L & N D Development and Design Ltd  EWHC 2803 (Ch) deals with an application under paragraph 74(1)(a) Sch B1 Insolvency Act 1986 by which a Mrs Dixon, the sole shareholder and director of the company, which was put into administration on by Amicus Finance plc as qualifying floating charge holder, was seeking relief against administrators who had declined to assign to her various causes of action that she claimed the company had against Amicus. (Amicus itself was insolvent and in administration.) She contended that the company had good claims against Amicus for damages for delays in advancing tranches of money under a facility which had in turn led to loss and damage resulting from delays in paying contractors; there was also a claim for intimidation and economic duress. An offer had been made to take an assignment for a lump sum and a share of the proceeds of the action, but the administrators had declined it.
Paragraph 74 Sch B1 to the Insolvency Act provides a route to challenge such a decision if it can be shown that the administrators have acted “so as unfairly to harm the interests of the applicant,” and gives the court wide powers as to the order it may make.
Drawing on Hockin v Marsden, ICC Judge Mullen noted that in that case, Mr Nicholas Le Poidevin QC, sitting as a deputy High Court Judge, had considered similar facts: a company in administration had had two potential claims against a bank which the administrators had declined to assign. He had noted that an applicant under paragraph 74 did not have to show, as in other contexts, that the administrator’s decision was perverse, only that it caused “unfair harm”. This would, as Norris J held in In re Coniston Hotel (Kent) LLP usually take the form of: “unequal or differential treatment to the disadvantage of the applicant (or applicant class),” but the paragraph in the schedule was not limited to such cases: “a lack of commercial justification for a decision causing harm to the creditors as a whole could be unfair in the sense that the harm is not one which they should be expected to suffer.” But the harm had to be "unfair", so a creditor could not complain of harm to his interests when it was justifiable by reference to the interests of the creditors as a whole.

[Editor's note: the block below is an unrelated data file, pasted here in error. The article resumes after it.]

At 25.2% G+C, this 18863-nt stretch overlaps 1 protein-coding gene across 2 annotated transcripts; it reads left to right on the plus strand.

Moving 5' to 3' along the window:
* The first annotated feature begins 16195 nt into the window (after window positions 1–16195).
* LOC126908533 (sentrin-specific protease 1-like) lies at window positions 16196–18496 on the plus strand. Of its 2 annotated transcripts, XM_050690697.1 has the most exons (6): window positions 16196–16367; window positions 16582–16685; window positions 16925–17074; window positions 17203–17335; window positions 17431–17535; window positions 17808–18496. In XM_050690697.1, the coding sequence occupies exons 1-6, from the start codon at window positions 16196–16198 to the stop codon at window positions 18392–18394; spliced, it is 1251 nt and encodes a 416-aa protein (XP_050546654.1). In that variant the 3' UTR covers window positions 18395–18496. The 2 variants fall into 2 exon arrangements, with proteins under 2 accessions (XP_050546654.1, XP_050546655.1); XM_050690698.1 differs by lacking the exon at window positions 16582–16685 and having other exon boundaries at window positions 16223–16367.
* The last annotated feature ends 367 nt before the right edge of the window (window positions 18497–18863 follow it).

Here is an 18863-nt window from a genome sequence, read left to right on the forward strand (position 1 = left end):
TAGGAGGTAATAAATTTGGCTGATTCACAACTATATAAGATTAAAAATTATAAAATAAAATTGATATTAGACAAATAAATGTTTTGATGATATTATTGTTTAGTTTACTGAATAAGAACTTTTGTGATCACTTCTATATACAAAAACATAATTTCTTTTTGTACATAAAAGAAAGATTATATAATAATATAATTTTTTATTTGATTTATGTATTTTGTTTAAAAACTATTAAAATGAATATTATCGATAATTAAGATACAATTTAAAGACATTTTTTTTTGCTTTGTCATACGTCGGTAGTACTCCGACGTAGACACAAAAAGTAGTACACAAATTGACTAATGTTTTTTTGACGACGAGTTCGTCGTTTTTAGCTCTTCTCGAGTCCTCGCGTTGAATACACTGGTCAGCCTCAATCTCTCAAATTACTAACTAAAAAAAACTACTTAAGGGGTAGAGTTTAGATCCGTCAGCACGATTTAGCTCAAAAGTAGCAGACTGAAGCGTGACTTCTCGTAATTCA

Judge Mullen considered a number of other well known authorities on assignment by office-holders, notably LF2 Ltd v Supperstone, but also had cited to him a less well known Australian case, Citicorp Australia v Official Trustee in Bankruptcy  FCA 1115, remarking that the reason for its not being better known could be because it was often cited as Re the Bankrupt Estate of Serillo but that “Serillo” was a misspelling of the name “Cirillo”.
He held that LF2 was not authority for the proposition that the burden lay with the administrators in an application under paragraph 74 to show that the claim was frivolous or vexatious:
“While an administrator faced with a request to assign should be prepared to assign it unless it would not be proper for him or her, as an officer of the court, to do so, an applicant under paragraph 74 must demonstrate unfair harm. That requires the applicant to show that the cause of action is one that can properly be pursued. That must mean, in the usual run of cases, that it must have a real prospect of success. The expressions ‘frivolous or vexatious’ or ‘no reasonable prospect of success’ are in my judgment synonymous with the familiar test for summary judgment under Part 24 of the Civil Procedure Rules,” he said.
Thus, if the applicant could not show that the claim had a real prospect of success, he or she could not say that unfair harm had been suffered as a result of the administrator not allowing it to proceed:
“It would not be proper for the administrator to assign it. That approach seems to me to be consistent with standards of conduct expected of administrators […] and similarly consistent with the degree of discretion that is afforded to office-holders in the administration of the affairs of an insolvent company.”
He rejected the ability of the applicant to invoke against the administrators the principle in Ex parte James, having considered its recent analysis by David Richards LJ in the Court of Appeal in Lehman Brothers v MacNamara.
Having regard to the merits of the claim, and in particular an adverse finding in prior proceedings in relation to a major issue in the proposed proceedings, the judge found that the claim was frivolous and thus vexatious. “The cause of action for damages lacks reality”, he found. He also said, “Even if there were a real prospect of those claims succeeding, the assignment on the proposed terms would be of no utility to the company’s creditors, the consideration is inadequate and no protections are in place in the event of an adverse costs order being made against the company or the Administrators.” The application was dismissed.
The case is yet another reminder to aggrieved parties of the uphill struggle they rightly face in challenging a rational and properly informed decision of an administrator, as well as of the limits of paragraph 74 Sch 1B and the rule in Ex parte James.